Establishing Business with Korea via an Agent: Korean Agency Law Basics

For some companies wishing to establish business with Korea, the use of a commercial agency relationship may be an ideal way to establish your business presence in Korea. However, this type of agreement comes with risk. Please see: Termination of an Agency Agreement in Korea. https://www.thekoreanlawblog.com/2020/08/distribution-agreement-termination-korea-law.html An agent relationship is often ideal when a company seeks to sell its products in Korea, but wishes to first evaluate and familiarize itself with the Korean market prior to establishing a distributorship relationship

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Korean Independent Contractor Risks: Korean Labor Standards Act Basics

The Korean Court System has been less reluctant, in recent years, to deem a Korean independent contractor an “employee” under the Korean Labor Standards Act (LSA). This fact remains true even when an employer in Korea establishes that the independent contractor is aware that he/she was contracted as an independent contractor and, thus, not a regular employee of the Korean company. Upon the establishment of the status as “employee” in Korea, the individual is entitled to all of the benefits

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Top 100 Korean Lawyers & Legal Consultants in Korea

Sean Hayes, head of the Top Korean Dispute Resolution Law Firm of the Year was rated by LawAsia, one of the leading peer-reviewed publications in Asia, as a Top 100 Lawyer in Korea. Sean Hayes is one of the only non-Korean attorneys on this Korean Lawyer “A-list” and the only non-Korean that was on the list each year the list was published. Sean Hayes is the first non-Korean attorney to have worked for the Korean court system (Constitutional Court of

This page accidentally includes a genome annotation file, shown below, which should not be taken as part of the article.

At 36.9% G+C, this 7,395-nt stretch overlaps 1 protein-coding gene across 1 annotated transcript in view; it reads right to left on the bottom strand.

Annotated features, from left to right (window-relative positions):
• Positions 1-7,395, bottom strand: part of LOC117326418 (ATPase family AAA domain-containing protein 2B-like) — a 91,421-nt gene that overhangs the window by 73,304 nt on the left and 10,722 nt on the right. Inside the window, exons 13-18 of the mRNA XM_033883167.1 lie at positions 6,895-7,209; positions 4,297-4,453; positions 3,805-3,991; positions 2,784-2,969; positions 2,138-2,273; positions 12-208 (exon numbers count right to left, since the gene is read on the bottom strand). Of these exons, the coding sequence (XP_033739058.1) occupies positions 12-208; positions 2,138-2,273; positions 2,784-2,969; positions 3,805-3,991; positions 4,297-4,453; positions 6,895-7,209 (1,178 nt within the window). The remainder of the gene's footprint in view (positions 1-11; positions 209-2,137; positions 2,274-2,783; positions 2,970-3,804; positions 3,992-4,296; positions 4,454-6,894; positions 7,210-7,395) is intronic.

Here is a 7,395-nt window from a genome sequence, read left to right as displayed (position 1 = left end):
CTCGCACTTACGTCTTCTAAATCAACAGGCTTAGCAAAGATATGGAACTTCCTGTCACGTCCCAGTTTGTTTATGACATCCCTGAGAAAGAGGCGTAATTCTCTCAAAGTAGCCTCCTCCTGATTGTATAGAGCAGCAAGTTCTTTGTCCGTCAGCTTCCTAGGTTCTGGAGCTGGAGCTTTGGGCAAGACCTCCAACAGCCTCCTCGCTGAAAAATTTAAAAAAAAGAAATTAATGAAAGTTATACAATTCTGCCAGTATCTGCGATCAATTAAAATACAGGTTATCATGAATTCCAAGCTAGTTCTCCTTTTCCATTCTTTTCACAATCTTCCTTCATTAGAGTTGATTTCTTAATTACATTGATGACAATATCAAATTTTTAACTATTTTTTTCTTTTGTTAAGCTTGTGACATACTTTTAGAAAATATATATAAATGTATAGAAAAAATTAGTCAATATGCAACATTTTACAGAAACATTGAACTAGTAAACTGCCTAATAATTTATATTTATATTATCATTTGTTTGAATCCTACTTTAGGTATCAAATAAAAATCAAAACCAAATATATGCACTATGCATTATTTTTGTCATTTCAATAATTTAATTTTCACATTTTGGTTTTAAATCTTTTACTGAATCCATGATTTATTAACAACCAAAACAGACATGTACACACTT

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Korean Exit Bans for Not Paying Taxes, Custom Duties and Violations of Korean Law

The Korean Immigration Control Act and related acts allow the potential to permanently impose an exit ban from Korea on foreigners for nearly all acts that are determined by the Korean Ministry of Justice as “harming the interest, public safety or order in the economy of the Republic of Korea” until the reason for the exit ban ceases to exist. (Immigration Control Act of Korea Article 4(1)5.) However, IPG Legal has successfully challenged these exit bans in Korea and is

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Exercising Korean Stock Options in Companies in Korea under the Korean Commercial Code

Stock options, in Korea, are often provided to senior foreign and domestic employees of companies in Korea. For stock options, in non-listed/non-public companies in Korea, to be exercisable by employees in Korea (thus a valid option) the option must be approved, in most cases, at a general shareholders meeting of the Korean company. Another article that may be of interest can be found at: Granting & Exercising Stock Options in Korea.   The articles of incorporation of the Korean stock granting

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Minimum Capital Requirements for Setting Up a Corporation in Korea